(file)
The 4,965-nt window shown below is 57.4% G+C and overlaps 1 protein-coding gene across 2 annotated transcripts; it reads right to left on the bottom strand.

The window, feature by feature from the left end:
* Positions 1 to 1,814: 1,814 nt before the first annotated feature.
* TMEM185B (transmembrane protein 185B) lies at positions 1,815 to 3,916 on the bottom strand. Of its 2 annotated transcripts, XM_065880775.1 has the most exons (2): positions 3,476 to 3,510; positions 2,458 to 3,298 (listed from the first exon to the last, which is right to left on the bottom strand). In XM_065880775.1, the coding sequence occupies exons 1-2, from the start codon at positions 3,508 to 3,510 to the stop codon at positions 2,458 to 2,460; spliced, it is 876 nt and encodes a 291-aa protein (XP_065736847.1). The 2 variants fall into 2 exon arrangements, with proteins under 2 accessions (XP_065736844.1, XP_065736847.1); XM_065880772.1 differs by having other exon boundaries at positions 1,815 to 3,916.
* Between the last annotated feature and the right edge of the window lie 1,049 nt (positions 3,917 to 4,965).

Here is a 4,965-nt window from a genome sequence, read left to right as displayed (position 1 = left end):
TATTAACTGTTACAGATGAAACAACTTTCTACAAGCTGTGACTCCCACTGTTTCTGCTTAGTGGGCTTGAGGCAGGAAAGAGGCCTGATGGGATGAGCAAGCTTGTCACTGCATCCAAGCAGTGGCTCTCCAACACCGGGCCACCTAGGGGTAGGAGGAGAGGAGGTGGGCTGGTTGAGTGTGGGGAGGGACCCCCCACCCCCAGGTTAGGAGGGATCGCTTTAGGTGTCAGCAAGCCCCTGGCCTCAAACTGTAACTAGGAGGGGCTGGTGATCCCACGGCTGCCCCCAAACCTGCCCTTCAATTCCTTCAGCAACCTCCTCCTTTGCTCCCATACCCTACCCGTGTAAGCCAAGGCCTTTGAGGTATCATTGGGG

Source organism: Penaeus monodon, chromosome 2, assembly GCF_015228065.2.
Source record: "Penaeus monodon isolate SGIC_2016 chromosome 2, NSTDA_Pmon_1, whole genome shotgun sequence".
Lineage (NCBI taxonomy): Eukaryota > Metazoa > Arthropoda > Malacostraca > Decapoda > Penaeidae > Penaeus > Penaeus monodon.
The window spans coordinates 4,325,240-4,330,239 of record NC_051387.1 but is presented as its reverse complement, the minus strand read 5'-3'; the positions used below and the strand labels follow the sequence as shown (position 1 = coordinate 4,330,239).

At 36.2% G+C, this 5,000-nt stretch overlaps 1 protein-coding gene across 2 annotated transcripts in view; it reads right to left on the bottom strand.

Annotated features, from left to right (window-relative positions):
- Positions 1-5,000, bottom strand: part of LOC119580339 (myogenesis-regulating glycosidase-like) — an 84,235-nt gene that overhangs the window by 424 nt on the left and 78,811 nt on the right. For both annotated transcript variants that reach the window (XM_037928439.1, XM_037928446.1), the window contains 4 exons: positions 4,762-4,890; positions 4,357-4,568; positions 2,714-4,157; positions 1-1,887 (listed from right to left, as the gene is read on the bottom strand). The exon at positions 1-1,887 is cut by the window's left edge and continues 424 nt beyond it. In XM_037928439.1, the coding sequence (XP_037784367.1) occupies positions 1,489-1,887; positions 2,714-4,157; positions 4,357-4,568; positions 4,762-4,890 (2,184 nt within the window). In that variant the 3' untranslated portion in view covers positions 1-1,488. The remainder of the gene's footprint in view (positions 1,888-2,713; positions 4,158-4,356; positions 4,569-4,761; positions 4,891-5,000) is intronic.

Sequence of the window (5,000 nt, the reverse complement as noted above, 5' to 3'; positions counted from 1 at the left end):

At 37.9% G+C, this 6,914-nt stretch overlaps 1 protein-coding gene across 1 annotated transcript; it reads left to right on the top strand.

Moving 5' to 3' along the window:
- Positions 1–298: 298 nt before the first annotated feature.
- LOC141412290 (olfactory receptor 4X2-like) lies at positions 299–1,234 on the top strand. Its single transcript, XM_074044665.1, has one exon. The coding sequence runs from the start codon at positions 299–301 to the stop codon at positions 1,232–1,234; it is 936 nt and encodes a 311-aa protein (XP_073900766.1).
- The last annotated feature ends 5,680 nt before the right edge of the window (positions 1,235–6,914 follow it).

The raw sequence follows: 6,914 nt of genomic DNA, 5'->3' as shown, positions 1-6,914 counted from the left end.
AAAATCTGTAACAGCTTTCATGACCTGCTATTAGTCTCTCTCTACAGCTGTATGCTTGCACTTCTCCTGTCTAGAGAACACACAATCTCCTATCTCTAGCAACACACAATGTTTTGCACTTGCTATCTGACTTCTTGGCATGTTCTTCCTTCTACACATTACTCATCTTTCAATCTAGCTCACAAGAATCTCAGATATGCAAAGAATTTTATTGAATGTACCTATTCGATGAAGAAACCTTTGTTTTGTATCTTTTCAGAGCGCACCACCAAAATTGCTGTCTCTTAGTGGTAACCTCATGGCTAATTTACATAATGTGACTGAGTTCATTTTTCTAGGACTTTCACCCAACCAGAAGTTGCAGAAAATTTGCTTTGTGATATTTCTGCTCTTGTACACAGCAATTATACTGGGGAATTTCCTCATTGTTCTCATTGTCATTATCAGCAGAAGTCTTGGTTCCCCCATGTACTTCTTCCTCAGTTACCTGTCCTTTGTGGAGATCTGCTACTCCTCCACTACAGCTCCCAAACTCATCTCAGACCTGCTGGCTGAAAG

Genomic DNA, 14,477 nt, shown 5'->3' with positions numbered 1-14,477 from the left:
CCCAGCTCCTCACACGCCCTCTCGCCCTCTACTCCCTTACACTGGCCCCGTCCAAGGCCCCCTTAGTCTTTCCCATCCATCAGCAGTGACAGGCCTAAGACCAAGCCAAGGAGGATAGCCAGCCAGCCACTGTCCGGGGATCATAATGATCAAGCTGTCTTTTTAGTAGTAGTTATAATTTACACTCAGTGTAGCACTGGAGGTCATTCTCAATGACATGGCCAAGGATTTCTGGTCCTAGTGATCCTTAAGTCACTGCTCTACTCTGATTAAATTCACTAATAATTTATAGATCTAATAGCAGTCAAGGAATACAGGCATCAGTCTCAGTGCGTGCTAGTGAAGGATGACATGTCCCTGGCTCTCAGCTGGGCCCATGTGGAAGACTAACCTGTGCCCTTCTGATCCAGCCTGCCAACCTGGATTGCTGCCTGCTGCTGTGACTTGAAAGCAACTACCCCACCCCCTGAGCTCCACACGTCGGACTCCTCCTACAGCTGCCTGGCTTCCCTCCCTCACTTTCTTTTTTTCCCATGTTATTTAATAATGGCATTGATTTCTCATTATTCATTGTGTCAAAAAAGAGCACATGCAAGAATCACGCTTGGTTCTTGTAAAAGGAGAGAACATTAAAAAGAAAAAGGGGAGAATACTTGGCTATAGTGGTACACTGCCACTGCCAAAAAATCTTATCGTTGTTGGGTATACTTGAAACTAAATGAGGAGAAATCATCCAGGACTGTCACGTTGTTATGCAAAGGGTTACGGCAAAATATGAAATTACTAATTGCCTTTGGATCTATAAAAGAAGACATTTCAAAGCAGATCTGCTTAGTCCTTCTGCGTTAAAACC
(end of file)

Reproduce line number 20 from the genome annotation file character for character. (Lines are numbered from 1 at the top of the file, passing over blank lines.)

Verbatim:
- The last annotated feature ends 5,680 nt before the right edge of the window (positions 1,235–6,914 follow it).